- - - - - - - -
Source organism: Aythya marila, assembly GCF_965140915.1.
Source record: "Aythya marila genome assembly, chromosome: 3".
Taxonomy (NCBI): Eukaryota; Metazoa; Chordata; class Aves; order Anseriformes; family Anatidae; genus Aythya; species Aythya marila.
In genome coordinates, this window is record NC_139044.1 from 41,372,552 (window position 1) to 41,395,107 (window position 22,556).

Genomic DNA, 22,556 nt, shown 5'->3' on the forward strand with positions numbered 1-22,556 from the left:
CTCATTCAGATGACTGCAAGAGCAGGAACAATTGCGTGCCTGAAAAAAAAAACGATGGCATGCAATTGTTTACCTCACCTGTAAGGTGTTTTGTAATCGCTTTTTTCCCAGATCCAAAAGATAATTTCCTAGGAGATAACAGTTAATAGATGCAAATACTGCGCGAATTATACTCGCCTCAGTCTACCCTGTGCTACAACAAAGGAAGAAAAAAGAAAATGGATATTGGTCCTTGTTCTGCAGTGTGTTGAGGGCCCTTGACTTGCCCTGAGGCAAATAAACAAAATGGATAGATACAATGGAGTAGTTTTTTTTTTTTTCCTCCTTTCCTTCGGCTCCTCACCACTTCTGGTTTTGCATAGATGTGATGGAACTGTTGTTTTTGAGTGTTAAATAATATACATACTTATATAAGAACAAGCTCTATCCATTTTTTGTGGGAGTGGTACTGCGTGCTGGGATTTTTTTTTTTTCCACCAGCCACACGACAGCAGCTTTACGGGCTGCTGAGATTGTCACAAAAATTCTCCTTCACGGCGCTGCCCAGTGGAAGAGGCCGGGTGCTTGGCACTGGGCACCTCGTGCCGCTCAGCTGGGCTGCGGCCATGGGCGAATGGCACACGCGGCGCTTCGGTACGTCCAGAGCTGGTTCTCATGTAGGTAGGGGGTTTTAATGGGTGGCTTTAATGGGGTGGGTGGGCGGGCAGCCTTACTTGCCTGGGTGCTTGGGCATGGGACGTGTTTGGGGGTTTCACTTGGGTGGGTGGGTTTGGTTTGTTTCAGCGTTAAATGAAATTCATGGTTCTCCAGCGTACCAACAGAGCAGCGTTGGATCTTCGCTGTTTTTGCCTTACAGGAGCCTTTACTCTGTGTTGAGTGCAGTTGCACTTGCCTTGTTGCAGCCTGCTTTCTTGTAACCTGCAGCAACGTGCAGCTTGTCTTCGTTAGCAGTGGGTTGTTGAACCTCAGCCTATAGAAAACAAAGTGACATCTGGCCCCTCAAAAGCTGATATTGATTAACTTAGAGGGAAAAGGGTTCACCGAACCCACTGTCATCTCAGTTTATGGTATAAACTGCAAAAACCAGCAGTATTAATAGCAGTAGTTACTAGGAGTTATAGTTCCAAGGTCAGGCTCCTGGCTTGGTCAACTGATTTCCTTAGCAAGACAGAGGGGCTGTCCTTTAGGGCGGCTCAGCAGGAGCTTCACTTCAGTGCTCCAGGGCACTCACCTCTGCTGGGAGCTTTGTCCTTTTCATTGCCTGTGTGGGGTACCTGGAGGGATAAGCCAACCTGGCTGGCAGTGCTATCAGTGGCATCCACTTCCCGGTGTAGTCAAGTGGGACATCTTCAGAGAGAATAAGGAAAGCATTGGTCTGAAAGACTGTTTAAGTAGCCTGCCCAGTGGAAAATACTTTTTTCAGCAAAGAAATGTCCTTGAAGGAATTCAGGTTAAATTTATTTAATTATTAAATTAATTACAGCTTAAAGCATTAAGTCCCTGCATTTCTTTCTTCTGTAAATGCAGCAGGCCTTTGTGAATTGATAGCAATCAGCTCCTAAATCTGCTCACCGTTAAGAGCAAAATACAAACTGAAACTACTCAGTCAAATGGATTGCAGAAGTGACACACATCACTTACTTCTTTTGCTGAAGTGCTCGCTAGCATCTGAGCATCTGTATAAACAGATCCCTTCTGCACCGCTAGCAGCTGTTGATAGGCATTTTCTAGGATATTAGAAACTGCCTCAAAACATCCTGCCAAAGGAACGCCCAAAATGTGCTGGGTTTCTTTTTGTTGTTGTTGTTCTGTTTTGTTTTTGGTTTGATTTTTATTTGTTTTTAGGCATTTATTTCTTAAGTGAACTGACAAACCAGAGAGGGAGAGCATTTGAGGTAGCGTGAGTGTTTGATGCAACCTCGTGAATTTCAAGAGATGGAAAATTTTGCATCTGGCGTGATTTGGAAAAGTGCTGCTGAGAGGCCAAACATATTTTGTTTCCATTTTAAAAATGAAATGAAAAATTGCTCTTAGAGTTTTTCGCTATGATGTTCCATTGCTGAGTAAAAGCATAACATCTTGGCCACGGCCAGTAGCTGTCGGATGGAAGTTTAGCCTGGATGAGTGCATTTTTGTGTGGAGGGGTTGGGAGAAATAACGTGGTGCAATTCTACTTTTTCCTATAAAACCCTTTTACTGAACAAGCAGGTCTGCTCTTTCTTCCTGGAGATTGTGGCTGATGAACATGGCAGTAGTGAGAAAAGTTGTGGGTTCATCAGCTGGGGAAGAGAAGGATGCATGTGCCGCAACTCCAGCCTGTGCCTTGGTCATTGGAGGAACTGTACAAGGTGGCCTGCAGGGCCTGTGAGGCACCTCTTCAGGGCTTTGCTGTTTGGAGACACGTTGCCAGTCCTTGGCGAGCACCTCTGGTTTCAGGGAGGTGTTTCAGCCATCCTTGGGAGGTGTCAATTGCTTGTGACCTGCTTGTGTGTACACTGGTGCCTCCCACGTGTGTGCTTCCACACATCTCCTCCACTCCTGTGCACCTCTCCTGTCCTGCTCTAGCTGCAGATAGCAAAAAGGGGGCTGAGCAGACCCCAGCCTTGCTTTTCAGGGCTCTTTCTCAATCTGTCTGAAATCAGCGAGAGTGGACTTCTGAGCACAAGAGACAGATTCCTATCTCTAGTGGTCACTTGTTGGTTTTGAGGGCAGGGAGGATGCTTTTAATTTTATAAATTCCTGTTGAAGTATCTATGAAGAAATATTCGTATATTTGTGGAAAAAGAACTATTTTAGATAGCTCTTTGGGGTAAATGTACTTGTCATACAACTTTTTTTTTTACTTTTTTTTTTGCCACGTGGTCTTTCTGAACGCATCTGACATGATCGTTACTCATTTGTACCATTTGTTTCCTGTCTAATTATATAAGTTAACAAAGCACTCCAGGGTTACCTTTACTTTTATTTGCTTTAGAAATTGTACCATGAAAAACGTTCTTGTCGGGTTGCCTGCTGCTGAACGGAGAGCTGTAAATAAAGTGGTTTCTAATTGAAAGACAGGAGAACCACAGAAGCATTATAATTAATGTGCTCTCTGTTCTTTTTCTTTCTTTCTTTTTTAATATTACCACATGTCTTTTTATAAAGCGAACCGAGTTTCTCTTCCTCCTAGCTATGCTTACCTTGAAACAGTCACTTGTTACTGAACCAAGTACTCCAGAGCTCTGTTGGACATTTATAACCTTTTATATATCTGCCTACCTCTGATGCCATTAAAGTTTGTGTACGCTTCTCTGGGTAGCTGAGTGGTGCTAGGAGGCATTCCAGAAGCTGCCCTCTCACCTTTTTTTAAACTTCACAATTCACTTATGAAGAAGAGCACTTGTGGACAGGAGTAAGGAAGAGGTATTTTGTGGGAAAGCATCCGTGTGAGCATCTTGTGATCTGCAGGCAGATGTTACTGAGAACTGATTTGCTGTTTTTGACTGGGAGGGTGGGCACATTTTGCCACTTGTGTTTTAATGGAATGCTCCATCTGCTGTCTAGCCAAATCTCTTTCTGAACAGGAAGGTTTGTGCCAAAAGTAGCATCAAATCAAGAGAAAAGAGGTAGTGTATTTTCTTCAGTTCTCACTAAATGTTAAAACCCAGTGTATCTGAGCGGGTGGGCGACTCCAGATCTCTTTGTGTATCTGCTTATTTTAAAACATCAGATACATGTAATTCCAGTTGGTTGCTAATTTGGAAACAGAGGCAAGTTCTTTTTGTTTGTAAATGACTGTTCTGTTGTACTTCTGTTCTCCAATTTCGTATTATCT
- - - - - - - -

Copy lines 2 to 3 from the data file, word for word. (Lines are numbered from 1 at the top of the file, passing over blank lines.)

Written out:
Source record: "Aythya marila genome assembly, chromosome: 3".
Taxonomy (NCBI): Eukaryota; Metazoa; Chordata; class Aves; order Anseriformes; family Anatidae; genus Aythya; species Aythya marila.